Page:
On the other hand, Soros seems to be suggesting that the current economic crisis resulted solely from leaving markets to “their own devices.” Although it’s hard to see how a top-down public monetary monopoly connotes “markets,” few doubt that markets need good institutions to function. Nonetheless, even if economists can design the right “market devices”, there’s no guarantee that one size will fit all. That’s why is always good to keep in mind F. A. Hayek’s axiom, “The curious task of economics is to demonstrate to men how little they really know about what they imagine they can design.”
“Haiti is open for business,” said recently the country’s Prime Minister Michele Pierre-Louis. “We’re coming out of the paradigm of humanitarian help and brotherly love and moving to the creation of wealth and business,” added the Haitian Minister of Tourism Patrick Delatour. The leaders’ encouragement came on the heels of a momentous investor conference held in Haiti in early October, organized by the Inter-American Development Bank, and promoted by the United Nations Special Envoy to Haiti, former U.S. President Bill Clinton. However, potential profit-driven investors have to confront a newly implemented rise in the country’s minimum wage.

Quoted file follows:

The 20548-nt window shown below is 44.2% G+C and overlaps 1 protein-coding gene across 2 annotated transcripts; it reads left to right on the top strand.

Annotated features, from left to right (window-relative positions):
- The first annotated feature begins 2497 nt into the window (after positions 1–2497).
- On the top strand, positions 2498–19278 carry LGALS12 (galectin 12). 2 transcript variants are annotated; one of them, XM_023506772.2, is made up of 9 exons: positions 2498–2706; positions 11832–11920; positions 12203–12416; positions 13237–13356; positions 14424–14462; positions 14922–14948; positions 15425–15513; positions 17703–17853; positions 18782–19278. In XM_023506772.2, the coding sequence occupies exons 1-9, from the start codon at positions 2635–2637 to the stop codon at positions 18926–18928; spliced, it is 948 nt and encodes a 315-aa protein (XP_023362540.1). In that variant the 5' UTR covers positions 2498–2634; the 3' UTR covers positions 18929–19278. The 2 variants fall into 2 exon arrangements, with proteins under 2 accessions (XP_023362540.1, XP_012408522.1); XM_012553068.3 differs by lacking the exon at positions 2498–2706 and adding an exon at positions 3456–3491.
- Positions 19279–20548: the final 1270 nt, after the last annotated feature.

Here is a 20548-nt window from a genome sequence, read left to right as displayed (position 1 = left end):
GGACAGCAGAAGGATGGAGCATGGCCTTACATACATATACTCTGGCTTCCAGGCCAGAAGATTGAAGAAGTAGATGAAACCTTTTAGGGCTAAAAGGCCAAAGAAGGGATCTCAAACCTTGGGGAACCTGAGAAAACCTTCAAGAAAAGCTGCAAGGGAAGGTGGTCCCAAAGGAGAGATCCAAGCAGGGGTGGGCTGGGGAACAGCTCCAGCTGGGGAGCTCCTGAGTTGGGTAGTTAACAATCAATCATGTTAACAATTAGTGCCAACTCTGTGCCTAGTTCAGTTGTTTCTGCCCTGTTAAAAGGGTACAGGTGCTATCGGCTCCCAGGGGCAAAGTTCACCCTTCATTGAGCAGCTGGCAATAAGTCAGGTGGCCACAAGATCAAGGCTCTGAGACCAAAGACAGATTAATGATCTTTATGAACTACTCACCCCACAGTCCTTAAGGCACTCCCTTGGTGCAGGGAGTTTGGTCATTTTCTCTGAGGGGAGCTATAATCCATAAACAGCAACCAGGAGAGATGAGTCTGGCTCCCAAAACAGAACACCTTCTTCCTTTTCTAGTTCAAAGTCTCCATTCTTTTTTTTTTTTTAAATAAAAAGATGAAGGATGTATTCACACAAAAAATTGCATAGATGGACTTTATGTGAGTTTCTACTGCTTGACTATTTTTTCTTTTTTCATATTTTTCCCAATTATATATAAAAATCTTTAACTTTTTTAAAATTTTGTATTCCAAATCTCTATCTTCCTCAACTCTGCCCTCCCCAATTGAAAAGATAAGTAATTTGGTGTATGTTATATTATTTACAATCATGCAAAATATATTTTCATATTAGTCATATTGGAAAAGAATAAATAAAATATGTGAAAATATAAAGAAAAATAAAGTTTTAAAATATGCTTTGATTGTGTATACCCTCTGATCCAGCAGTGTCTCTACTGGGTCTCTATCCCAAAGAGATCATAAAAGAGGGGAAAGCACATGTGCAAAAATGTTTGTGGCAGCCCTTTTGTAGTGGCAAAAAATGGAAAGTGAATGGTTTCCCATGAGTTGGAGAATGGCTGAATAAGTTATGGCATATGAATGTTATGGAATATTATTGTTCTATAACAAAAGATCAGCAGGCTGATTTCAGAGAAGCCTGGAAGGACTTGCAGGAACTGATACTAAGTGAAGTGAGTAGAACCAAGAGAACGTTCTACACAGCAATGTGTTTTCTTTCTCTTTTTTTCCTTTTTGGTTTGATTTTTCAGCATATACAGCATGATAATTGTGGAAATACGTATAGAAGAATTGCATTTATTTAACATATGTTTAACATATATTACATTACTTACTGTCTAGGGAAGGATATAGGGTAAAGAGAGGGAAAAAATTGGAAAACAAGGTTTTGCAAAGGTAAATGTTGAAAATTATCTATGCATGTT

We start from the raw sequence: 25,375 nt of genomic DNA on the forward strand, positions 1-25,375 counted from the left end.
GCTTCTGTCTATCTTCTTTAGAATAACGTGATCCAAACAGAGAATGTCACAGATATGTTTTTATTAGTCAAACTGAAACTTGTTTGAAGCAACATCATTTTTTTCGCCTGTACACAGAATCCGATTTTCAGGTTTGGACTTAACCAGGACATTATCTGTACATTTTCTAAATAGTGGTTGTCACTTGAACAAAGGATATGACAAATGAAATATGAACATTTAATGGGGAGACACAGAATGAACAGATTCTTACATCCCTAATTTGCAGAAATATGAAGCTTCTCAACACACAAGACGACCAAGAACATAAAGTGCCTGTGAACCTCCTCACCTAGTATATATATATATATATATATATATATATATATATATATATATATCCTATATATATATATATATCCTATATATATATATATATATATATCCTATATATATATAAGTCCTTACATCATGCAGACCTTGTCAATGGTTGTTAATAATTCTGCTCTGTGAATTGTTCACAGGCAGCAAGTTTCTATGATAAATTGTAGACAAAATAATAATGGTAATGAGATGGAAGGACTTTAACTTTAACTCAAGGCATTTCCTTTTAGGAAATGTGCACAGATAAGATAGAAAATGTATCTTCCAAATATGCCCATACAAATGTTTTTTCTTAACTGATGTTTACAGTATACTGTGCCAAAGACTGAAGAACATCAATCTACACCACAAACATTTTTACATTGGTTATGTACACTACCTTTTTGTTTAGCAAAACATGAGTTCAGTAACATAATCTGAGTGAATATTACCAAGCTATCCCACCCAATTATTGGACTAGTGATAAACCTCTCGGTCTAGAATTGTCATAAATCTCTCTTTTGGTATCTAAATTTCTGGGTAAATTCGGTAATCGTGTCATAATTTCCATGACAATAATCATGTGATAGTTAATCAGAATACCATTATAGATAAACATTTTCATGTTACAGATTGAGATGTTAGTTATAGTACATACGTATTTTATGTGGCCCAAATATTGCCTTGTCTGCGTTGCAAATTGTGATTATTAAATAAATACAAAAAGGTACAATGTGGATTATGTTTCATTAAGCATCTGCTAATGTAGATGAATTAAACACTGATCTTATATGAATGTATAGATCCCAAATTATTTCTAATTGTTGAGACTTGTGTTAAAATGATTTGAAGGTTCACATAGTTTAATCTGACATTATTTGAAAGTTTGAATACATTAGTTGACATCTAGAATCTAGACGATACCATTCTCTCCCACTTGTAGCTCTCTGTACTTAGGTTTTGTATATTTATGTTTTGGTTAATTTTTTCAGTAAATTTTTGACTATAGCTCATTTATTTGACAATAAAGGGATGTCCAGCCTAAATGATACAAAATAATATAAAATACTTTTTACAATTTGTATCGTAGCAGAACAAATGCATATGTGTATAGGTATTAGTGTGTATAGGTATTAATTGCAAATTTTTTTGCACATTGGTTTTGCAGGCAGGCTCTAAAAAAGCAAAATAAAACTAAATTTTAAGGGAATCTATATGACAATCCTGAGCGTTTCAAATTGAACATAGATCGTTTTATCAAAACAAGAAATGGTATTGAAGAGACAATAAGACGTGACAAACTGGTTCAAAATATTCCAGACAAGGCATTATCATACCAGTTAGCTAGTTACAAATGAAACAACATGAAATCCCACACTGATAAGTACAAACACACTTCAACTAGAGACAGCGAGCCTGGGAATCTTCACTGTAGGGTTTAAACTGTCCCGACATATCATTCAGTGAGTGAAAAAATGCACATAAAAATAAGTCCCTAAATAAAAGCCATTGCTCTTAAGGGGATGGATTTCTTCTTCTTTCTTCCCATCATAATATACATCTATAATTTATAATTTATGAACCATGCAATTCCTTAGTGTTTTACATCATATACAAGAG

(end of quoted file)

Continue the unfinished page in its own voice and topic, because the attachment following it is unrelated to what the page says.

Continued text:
A key development challenge is finding the optimal mix of “top-down” and “bottom-up” institutions necessary for a given society to achieve sustained prosperity. Development experts know that some “top-down” institutions are indispensable to long-term prosperity but, at the same time, understand that “bottom-up” localized institutions are equally crucial. On the one hand, there are the basic “top-down” institutions that provide for the rule of law and uphold the kind of political stability that allows individuals to trade, invest, and eventually prosper. By far, these institutions are components of democratic regimes. However, China and the East-Asian “tigers” demonstrate that democratic institutions need not be perfect in order to sustain economic growth. On the other hand, development experts understand that different countries, regions, and cities may adopt “bottom-up” rules and institutions that are pro-development only if applied in their specific contexts.